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Title: Border regulars : an ethnographic enquiry into the becomings of the Thai-Lao border from the vantage point of small-scale trade
Author: Elsing, Sarah
ISNI:       0000 0004 6060 9707
Awarding Body: SOAS University of London
Current Institution: SOAS, University of London
Date of Award: 2016
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This thesis is an ethnographic enquiry into how the nation-state border between Thailand and Laos comes into being. Southeast Asian borders, and no less the Thai-Lao border, are known to be porous and their porosity is often associated with ineffective government policies and poor border control management. This thesis looks beyond such state-centric perspectives by highlighting the interstices between the legal and illegal, the formal and informal, and the state and society in the context of small-scale cross-border trade. Drawing on ethnographic fieldwork in the Thai province of Loei, it unravels the Thai-Lao border as historically contingent, multi-layered, and as constantly in flux. My findings reveal that the border is not only a prerogative of the state but that it is also produced through the practices of non-state actors as well as through the interactions of state and non-state actors. Female small-scale traders reproduce the border by engaging in diverse practices of arbitrage. They replicate the social hierarchy between Thailand and Laos through their terminology and bargaining practices. The border is also entrenched in the social memory and imaginaries of border residents including state actors. The social embeddedness of state actors in the local community and cross-border culture allows social relationships to form and convolute stringent categories of state and society. Combined with a flexibility of legality and local conceptualisations of licitness, such relationships facilitate the movement of people and goods while at the same time they increase the state's control over the border. They also give rise to cooperative forms of regulation that involve the giving of goods and money. Instead of construing these as corrupt practices that destabilise the border, they can also be understood to strengthen the state's authority and to reinforce the border. The thesis concludes by arguing that non-state perspectives are a sine qua non in an attempt to comprehend the nature of a border throughout space and time.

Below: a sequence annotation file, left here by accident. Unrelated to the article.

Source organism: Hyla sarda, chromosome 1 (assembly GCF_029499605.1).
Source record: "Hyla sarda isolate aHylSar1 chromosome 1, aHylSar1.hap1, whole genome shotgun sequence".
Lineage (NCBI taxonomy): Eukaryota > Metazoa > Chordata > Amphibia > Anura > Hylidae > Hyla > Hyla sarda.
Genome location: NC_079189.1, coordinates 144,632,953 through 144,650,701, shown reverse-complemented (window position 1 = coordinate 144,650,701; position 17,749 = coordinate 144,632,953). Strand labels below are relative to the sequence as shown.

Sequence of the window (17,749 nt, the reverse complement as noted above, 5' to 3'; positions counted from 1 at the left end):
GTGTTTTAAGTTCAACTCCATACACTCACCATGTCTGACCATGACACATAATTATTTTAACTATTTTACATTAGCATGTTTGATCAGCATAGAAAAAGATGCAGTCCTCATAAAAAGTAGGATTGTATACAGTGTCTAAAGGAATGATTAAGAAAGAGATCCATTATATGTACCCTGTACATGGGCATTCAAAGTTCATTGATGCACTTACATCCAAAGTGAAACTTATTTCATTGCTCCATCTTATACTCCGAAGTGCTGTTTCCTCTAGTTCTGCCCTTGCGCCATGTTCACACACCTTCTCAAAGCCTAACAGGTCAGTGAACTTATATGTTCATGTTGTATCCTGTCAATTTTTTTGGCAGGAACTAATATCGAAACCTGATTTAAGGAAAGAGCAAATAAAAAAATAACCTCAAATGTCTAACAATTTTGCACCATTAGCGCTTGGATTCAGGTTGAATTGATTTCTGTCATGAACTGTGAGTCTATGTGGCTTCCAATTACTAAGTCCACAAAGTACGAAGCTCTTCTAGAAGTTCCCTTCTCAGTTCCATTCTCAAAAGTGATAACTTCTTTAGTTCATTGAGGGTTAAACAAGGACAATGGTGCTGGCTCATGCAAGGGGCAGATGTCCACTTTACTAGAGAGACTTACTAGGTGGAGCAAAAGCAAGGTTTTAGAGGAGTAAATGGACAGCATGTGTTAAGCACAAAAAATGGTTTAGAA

Supervisor: Not available Sponsor: Not available
Qualification Name: Thesis (Ph.D.) Qualification Level: Doctoral